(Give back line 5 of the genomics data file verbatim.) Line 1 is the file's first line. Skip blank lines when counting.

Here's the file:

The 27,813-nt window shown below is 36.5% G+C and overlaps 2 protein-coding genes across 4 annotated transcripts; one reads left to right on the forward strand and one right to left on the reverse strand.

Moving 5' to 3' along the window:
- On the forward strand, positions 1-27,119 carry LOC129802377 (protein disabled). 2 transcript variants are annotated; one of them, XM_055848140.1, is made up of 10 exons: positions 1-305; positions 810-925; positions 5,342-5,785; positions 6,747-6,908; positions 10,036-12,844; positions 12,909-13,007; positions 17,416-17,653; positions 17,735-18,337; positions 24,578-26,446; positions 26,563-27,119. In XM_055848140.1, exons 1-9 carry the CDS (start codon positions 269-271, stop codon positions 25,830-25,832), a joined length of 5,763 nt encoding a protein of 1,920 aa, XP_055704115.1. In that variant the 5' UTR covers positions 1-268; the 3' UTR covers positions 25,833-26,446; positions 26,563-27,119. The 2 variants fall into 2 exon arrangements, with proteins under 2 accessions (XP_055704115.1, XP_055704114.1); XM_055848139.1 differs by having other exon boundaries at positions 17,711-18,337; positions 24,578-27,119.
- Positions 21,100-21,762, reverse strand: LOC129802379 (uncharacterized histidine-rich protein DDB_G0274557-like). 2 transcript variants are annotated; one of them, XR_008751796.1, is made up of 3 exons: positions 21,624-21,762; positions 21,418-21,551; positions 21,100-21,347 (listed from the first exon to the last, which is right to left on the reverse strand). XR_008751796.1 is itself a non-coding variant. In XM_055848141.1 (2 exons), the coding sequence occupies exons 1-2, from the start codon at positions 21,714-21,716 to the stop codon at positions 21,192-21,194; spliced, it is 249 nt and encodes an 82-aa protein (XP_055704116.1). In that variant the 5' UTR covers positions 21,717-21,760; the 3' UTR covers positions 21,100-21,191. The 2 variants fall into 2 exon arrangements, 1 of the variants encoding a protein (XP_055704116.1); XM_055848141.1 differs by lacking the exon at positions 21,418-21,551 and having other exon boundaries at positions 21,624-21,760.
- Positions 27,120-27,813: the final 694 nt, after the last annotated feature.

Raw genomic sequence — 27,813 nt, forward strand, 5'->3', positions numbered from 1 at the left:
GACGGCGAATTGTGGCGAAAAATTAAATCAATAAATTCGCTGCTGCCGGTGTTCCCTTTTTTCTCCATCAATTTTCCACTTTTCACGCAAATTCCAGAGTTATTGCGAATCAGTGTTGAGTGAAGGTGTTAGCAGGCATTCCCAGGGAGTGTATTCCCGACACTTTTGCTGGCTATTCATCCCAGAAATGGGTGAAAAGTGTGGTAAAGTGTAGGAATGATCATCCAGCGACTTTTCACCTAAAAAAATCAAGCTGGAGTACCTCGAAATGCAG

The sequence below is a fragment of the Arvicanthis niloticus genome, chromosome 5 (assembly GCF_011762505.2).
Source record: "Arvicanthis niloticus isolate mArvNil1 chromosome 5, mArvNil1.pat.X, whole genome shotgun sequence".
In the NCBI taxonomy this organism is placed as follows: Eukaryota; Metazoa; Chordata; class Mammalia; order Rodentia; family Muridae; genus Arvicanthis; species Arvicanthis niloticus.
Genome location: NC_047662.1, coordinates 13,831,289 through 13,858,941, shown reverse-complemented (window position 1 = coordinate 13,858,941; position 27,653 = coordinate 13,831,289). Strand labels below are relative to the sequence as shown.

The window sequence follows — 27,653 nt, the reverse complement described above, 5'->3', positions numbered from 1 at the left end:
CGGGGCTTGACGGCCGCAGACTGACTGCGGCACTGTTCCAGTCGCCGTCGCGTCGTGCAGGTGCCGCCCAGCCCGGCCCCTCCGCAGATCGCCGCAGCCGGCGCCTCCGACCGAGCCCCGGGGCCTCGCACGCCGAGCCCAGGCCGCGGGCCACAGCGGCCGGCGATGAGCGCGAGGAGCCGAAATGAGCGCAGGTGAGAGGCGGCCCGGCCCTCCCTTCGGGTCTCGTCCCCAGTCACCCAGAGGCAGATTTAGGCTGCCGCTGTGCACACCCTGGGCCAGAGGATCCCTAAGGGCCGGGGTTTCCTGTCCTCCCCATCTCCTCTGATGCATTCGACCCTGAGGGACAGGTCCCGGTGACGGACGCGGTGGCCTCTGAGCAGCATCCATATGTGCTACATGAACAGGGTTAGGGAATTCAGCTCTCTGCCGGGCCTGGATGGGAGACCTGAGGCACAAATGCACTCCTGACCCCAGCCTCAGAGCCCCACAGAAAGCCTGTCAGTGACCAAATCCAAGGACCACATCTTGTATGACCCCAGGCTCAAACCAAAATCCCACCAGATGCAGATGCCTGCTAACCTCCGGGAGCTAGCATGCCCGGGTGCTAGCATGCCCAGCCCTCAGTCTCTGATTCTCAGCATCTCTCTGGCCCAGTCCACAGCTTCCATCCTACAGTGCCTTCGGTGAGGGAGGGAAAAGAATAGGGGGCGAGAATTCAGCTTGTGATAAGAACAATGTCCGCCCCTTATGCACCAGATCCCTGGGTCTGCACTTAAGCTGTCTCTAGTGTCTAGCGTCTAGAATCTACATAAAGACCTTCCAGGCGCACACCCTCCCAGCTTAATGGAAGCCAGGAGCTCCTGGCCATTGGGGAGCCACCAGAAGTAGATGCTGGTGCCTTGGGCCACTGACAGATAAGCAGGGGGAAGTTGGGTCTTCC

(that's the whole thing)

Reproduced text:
- Positions 27,120-27,813: the final 694 nt, after the last annotated feature.